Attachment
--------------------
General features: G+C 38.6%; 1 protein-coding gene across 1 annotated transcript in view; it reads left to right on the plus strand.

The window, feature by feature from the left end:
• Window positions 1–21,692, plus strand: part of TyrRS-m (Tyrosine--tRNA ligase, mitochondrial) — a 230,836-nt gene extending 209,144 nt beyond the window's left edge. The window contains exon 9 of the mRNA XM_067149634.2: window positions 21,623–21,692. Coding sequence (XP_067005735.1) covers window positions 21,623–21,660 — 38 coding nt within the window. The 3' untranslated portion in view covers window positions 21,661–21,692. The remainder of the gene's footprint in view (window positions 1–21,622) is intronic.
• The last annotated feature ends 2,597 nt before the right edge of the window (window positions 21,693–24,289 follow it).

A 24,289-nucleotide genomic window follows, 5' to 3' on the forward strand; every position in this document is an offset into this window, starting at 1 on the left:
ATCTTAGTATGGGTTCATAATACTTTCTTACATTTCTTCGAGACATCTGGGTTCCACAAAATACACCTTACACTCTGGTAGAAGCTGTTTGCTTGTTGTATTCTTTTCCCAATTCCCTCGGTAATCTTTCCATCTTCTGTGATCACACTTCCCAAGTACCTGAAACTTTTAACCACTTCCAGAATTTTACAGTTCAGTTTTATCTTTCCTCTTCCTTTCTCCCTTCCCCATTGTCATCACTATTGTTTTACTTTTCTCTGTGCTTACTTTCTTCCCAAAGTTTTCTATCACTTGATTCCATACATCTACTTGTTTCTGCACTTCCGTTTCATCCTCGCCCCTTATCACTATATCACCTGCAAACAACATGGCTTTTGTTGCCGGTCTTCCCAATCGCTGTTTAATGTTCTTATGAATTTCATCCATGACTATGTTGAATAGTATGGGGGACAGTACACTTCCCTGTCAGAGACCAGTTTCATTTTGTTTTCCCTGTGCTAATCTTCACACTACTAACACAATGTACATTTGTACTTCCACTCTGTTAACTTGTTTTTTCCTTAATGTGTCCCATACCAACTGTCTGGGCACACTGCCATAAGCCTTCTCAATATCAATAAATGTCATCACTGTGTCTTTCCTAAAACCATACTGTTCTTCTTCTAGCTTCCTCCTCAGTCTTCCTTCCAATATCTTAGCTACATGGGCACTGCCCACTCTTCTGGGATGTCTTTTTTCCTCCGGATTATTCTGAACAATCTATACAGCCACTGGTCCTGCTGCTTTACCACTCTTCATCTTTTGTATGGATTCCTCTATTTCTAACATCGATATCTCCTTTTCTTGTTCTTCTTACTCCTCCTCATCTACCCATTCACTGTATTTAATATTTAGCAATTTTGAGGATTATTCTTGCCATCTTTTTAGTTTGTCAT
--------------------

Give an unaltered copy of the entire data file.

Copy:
General features: G+C 38.6%; 1 protein-coding gene across 1 annotated transcript in view; it reads left to right on the plus strand.

The window, feature by feature from the left end:
• Window positions 1–21,692, plus strand: part of TyrRS-m (Tyrosine--tRNA ligase, mitochondrial) — a 230,836-nt gene extending 209,144 nt beyond the window's left edge. The window contains exon 9 of the mRNA XM_067149634.2: window positions 21,623–21,692. Coding sequence (XP_067005735.1) covers window positions 21,623–21,660 — 38 coding nt within the window. The 3' untranslated portion in view covers window positions 21,661–21,692. The remainder of the gene's footprint in view (window positions 1–21,622) is intronic.
• The last annotated feature ends 2,597 nt before the right edge of the window (window positions 21,693–24,289 follow it).

A 24,289-nucleotide genomic window follows, 5' to 3' on the forward strand; every position in this document is an offset into this window, starting at 1 on the left:
ATCTTAGTATGGGTTCATAATACTTTCTTACATTTCTTCGAGACATCTGGGTTCCACAAAATACACCTTACACTCTGGTAGAAGCTGTTTGCTTGTTGTATTCTTTTCCCAATTCCCTCGGTAATCTTTCCATCTTCTGTGATCACACTTCCCAAGTACCTGAAACTTTTAACCACTTCCAGAATTTTACAGTTCAGTTTTATCTTTCCTCTTCCTTTCTCCCTTCCCCATTGTCATCACTATTGTTTTACTTTTCTCTGTGCTTACTTTCTTCCCAAAGTTTTCTATCACTTGATTCCATACATCTACTTGTTTCTGCACTTCCGTTTCATCCTCGCCCCTTATCACTATATCACCTGCAAACAACATGGCTTTTGTTGCCGGTCTTCCCAATCGCTGTTTAATGTTCTTATGAATTTCATCCATGACTATGTTGAATAGTATGGGGGACAGTACACTTCCCTGTCAGAGACCAGTTTCATTTTGTTTTCCCTGTGCTAATCTTCACACTACTAACACAATGTACATTTGTACTTCCACTCTGTTAACTTGTTTTTTCCTTAATGTGTCCCATACCAACTGTCTGGGCACACTGCCATAAGCCTTCTCAATATCAATAAATGTCATCACTGTGTCTTTCCTAAAACCATACTGTTCTTCTTCTAGCTTCCTCCTCAGTCTTCCTTCCAATATCTTAGCTACATGGGCACTGCCCACTCTTCTGGGATGTCTTTTTTCCTCCGGATTATTCTGAACAATCTATACAGCCACTGGTCCTGCTGCTTTACCACTCTTCATCTTTTGTATGGATTCCTCTATTTCTAACATCGATATCTCCTTTTCTTGTTCTTCTTACTCCTCCTCATCTACCCATTCACTGTATTTAATATTTAGCAATTTTGAGGATTATTCTTGCCATCTTTTTAGTTTGTCAT